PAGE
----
At my maternal grandparents’ pub, there were many rules, but my grandfather introduced an air of unpredictability to the place. He was a born entertainer. A natural musician, he played the mouth organ and the banjo for customers, while my grandmother, between trips to the kitchen, looked on admiringly.
Mitya and I got on very well from the start; so much so, that he invited me back to talk more about TV – which would, of course, involve more drinking. We both enjoyed red wine, lots of it, and Mitya had the cash to pay a couple of hundred euros a bottle for it. Who was I to turn it down? I returned for another three weeks when, between bottles, Mitya tried to make sense of what was, to him, the nonsensical workings of British TV; but there was excitement in the air, as one of the ex-talent show producers was due to start work on a new “secret” show, and talk of other ideas was filling people with optimism. Or would have done, had Mitya known the first thing about TV
Last night, she took a severe turn for the worse. She was struggling badly with her breathing and spent most of the night in the corner of the room, scratching the carpet. She is in great distress, panting non-stop, and I know what I have to do. 100%. Mum has trusted me to make the right decision. I’m spending a few hours with Maddie this afternoon before her visit to the vet at 6pm. I have no idea how to say goodbye.
This will go down as the year in which I discovered the extent of friendship. During my most difficult times, Facebook has been a godsend. I have been overwhelmed, moved beyond belief and genuinely surprised by people’s kindness: old and new friends, complete strangers, all expressing genuine concern and, regularly, offering practical help and support.
But here’s the thing: I really, really enjoyed it. I spend my life in front of a TV or computer screen and don’t get to talk to that many people during my working day. It was great to meet so many different folk and to see them having fun on what proved to be a very successful night. I’ve never been called “love” so many times in one day, and I enjoyed that, too (but don’t try it when I’m on the other side of the bar or you’ll get a smack in the gob).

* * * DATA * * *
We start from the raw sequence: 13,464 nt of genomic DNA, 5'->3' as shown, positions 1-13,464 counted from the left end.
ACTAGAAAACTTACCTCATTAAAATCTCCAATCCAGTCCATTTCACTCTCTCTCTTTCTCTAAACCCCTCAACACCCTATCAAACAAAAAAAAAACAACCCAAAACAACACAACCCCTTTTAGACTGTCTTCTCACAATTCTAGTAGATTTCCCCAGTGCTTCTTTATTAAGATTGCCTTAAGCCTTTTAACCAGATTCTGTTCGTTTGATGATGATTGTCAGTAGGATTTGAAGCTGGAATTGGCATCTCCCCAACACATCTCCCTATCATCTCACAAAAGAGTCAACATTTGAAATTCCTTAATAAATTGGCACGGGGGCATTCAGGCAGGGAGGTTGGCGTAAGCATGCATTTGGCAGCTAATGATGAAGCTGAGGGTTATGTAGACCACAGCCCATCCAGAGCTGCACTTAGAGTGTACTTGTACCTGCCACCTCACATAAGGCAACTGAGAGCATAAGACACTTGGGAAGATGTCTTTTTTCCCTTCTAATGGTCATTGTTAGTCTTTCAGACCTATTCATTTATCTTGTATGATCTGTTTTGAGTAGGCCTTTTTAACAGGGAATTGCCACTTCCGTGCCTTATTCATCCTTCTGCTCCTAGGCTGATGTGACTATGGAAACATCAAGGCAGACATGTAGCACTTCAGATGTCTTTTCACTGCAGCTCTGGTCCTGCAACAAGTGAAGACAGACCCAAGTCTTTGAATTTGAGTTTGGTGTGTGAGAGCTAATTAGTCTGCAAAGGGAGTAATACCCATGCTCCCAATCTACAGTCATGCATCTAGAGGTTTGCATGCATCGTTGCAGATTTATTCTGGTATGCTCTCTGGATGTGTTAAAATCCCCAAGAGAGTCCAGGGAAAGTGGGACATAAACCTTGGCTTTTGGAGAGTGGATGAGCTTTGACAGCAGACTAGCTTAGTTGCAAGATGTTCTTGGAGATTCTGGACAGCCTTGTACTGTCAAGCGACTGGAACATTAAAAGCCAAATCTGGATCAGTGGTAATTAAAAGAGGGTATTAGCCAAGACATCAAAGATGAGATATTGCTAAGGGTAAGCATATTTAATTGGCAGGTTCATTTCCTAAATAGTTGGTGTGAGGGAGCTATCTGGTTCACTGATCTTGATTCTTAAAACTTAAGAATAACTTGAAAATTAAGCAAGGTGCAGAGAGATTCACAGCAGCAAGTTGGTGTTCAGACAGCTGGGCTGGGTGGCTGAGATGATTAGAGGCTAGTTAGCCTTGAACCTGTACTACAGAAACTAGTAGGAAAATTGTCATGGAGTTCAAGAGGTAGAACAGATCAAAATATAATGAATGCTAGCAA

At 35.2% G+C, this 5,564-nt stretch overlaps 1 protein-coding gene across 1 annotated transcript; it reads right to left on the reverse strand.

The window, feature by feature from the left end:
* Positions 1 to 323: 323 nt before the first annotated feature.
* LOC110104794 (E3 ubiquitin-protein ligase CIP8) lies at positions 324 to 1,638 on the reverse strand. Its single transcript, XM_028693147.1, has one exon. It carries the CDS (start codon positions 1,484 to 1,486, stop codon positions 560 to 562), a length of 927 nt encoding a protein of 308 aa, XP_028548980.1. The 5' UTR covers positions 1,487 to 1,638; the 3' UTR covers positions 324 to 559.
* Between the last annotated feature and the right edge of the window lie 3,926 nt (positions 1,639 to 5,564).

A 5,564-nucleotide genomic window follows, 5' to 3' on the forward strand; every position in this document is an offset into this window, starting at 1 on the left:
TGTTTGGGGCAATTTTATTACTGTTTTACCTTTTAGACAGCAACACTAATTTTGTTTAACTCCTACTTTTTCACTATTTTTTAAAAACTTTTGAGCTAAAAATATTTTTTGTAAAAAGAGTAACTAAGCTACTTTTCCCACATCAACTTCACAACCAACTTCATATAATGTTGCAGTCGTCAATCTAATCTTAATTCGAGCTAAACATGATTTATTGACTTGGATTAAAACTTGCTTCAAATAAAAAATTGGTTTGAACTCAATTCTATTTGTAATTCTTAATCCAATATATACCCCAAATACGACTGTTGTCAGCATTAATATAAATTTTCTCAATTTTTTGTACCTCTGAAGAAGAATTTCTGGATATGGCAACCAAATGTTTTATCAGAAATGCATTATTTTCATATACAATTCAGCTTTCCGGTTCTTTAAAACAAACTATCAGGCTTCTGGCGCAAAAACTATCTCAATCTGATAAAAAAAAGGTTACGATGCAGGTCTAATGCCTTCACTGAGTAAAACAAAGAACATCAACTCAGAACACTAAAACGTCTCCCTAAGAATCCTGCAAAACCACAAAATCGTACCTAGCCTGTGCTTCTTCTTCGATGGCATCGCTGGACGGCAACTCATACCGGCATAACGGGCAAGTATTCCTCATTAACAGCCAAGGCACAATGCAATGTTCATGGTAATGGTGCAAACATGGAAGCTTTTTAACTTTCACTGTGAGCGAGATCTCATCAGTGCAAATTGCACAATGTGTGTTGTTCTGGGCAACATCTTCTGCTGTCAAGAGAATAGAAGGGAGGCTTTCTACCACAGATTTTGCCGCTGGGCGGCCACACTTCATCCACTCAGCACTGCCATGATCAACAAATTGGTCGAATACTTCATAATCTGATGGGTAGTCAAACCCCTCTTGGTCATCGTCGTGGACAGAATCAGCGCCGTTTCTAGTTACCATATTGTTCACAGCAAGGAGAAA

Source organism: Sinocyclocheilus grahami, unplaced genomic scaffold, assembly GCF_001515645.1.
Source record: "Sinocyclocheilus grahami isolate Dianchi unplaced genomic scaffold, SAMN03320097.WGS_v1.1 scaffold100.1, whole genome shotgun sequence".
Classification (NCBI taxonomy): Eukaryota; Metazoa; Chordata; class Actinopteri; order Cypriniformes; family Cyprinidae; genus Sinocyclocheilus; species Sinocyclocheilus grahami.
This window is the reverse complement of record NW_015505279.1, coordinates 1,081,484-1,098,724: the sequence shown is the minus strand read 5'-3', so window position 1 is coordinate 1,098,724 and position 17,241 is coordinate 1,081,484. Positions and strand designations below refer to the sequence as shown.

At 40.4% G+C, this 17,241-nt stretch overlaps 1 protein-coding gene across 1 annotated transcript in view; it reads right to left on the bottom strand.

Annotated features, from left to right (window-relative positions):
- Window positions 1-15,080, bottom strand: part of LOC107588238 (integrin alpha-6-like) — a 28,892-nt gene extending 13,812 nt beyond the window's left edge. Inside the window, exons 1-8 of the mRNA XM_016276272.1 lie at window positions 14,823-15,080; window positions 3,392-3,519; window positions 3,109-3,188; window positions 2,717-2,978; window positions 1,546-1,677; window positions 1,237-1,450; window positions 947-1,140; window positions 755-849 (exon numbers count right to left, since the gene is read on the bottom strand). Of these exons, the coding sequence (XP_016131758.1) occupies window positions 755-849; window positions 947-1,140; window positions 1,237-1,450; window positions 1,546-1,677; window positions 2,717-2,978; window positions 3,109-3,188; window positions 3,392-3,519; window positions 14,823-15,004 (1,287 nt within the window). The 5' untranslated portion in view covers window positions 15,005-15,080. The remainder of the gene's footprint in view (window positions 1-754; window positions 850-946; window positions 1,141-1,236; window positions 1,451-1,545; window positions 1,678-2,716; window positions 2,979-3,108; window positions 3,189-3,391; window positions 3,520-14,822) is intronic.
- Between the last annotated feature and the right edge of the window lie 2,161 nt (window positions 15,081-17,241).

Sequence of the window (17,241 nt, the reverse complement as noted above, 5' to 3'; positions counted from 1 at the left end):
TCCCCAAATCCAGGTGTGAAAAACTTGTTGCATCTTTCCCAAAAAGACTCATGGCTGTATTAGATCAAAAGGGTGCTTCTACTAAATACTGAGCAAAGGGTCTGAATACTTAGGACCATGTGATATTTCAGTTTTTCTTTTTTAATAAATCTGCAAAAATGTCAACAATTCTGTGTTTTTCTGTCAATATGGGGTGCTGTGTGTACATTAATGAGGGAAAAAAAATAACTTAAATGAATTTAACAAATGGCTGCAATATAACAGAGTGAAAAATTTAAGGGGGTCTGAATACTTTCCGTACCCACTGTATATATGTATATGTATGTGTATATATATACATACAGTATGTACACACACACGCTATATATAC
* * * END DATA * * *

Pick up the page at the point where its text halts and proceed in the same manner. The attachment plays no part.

For those of you who have no idea what I am talking about, Amazon has brought out a device called the Echo. It’s a tube about eight inches long and it plays music, suggests wine, tells jokes – in fact, it does pretty much everything you ask it do, apart from wash the dishes.
For me, there is no contest. We are all in this life together, and it is our moral duty to support those who are weaker than ourselves – the frail, the sick, the mentally ill, the young and vulnerable, the elderly (also vulnerable) and in fear… I could go on. It’s called having a heart.
I just don’t believe that we rise from the dead. I don’t even want to. It’s a nice comforting through to help humans deal with the fact that our breathing stops (all religions have their version of this), but that doesn’t make it true. I feel joyous in the knowledge that we pass things on while we are living, so many things that influence the lives of future generations; that, to me, is everlasting life, and I take immense pleasure in its simplicity. And, to be honest, there aren’t many people I ever want to see again; I’m done with most of you already.
I was brought up in education with the Henry Grantland Rice adage: “For when the One Great Scorer comes/ To mark against your name/He writes – not that you won or lost/ But how you played the Game.” Well, stuff that for a bunch of soldiers.
Christmas is a very stressful time for people with phobias. It’s a dreadful time for people born in the festive season for example, if they suffer from Fragapanophobia (fear of birthdays); and for anyone thinking of substituting turkey for duck, spare a thought for anyone coming to dinner who might be suffering from Anatidaephobia, which is a fear that one is being watched by a duck.